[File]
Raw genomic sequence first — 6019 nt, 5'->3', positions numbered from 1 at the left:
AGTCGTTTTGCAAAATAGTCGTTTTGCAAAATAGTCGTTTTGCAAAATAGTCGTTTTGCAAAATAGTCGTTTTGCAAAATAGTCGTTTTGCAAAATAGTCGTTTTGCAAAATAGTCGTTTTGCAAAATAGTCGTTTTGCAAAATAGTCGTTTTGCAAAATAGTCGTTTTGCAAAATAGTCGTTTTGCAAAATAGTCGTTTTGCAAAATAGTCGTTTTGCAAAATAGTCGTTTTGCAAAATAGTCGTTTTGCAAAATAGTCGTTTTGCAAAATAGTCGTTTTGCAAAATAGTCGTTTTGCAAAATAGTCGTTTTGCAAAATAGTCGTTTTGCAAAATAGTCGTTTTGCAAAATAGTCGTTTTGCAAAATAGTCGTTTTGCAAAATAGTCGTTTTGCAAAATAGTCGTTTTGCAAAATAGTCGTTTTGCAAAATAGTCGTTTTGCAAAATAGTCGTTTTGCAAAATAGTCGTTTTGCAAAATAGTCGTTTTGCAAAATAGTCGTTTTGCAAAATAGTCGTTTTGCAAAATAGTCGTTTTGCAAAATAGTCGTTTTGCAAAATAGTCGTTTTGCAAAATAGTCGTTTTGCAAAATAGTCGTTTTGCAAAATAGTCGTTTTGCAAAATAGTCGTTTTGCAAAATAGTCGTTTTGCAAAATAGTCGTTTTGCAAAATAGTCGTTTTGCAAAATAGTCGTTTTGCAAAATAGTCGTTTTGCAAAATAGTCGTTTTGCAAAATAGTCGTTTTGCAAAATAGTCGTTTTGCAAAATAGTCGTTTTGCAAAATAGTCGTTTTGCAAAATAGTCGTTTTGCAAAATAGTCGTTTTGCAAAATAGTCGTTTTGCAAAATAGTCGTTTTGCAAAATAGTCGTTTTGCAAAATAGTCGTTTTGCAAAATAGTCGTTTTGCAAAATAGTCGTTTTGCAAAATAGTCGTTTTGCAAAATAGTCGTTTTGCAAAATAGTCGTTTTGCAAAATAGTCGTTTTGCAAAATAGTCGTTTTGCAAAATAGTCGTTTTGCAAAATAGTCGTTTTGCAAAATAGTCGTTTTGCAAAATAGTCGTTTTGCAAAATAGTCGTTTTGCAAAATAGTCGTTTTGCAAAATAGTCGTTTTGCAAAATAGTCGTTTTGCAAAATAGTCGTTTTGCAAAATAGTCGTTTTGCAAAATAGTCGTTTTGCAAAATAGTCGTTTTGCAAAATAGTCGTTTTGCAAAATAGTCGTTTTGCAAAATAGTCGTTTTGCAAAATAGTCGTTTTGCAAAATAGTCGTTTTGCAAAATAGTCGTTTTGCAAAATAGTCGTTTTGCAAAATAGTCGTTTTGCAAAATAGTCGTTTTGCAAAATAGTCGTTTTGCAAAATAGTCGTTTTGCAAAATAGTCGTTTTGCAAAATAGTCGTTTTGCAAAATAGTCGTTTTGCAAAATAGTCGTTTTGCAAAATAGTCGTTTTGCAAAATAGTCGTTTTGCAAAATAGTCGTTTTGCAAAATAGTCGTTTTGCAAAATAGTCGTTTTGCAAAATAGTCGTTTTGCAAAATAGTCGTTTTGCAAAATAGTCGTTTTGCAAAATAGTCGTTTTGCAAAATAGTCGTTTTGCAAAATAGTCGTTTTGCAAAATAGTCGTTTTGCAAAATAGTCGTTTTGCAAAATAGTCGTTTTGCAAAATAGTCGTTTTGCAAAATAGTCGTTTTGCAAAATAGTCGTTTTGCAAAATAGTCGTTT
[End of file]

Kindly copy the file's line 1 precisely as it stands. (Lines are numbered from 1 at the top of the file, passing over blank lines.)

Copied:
Raw genomic sequence first — 6019 nt, 5'->3', positions numbered from 1 at the left: